Clothes are strewn on the roads in and around the villages. They are grabbed quickly and discarded even faster. Shirts, trousers and salwar kurtas are lying everywhere, rejected because they cannot be draped like saris or worn like lungis.

Even the food is wasted because each person grabs a few packets and, unable to eat it all, throws away the rest. They send food we are not used to eating, said Maheshwari. We eat rice and dal. We dont use so much oil. Some organisations have come and set up open kitchens where they cook and serve fresh food.

I owned a hotel and I feel so helpless now, said Sashipani, a resident of Alampur in Mahabubnagar district, which was submerged by the backwaters of the Srisailam reservoir. If I had a few bags of rice left, I could have fed my village people. If they want food, they have to walk for 5 km.

The signboard is the only way to tell that the slushy interiors housed a hotel until a week ago. Sashipani is busy cleaning even as Alampur is filled with police officers and district officials preparing for a visit by Chief Minister K. Rosaiah. When asked if he would attend the Chief Ministers public meeting, Sashipani smiled. What is the point of going for the meeting? He has so much security. They wont even let us close to him.

They wont let us talk at the meeting, will they? asked Divanamma, a coolie. Now that everything is gone, where do we work? How do we make ends meet? She left on October 2 when flood waters entered the village, only to return five days later and find everything either washed away or covered in slush. We have no food, no clothes. We didnt have time to take anything with us. I didnt bathe for a week because there was no water, she said.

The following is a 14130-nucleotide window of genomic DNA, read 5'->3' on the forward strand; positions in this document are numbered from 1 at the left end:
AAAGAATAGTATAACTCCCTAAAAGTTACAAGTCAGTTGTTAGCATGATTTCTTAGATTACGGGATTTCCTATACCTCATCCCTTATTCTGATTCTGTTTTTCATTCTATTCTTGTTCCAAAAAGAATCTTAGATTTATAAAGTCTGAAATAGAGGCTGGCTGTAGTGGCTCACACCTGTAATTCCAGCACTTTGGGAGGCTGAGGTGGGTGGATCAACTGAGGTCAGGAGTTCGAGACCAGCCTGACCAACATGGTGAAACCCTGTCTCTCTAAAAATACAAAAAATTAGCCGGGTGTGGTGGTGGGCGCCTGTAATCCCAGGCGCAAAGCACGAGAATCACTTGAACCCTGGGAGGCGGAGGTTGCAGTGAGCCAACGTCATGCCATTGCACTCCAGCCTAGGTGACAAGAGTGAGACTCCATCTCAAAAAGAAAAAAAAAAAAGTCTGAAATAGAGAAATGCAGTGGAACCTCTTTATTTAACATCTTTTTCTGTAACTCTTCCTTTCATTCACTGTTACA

We have to run behind trucks for food. We have to fight for the packets because that is the only way to get hold of them. And the police hit us with lathis if we dont stay in line.

Water first entered Alampur on the evening of October 2. It was flooded by the backwaters of the Srisailam reservoir and not the Tungabhadra. On October 3, the water level in the Srisailam reservoir touched 896.5 feet, 11 ft above its full reservoir level. It reached full reservoir level on September 30 itself, when water first started seeping into the villages located along the backwaters.

From September 30 to October 3, there was sufficient time for Guntur and Prakasam districts to be warned. When villages were evacuated, people could leave their homes, taking with them whatever belongings they could gather.

Time was a luxury that Gundrevula, Sunkesula, Rajoli and many other villages on the banks of the Tungabhadra did not have. They had no choice but to leave everything they owned to the river.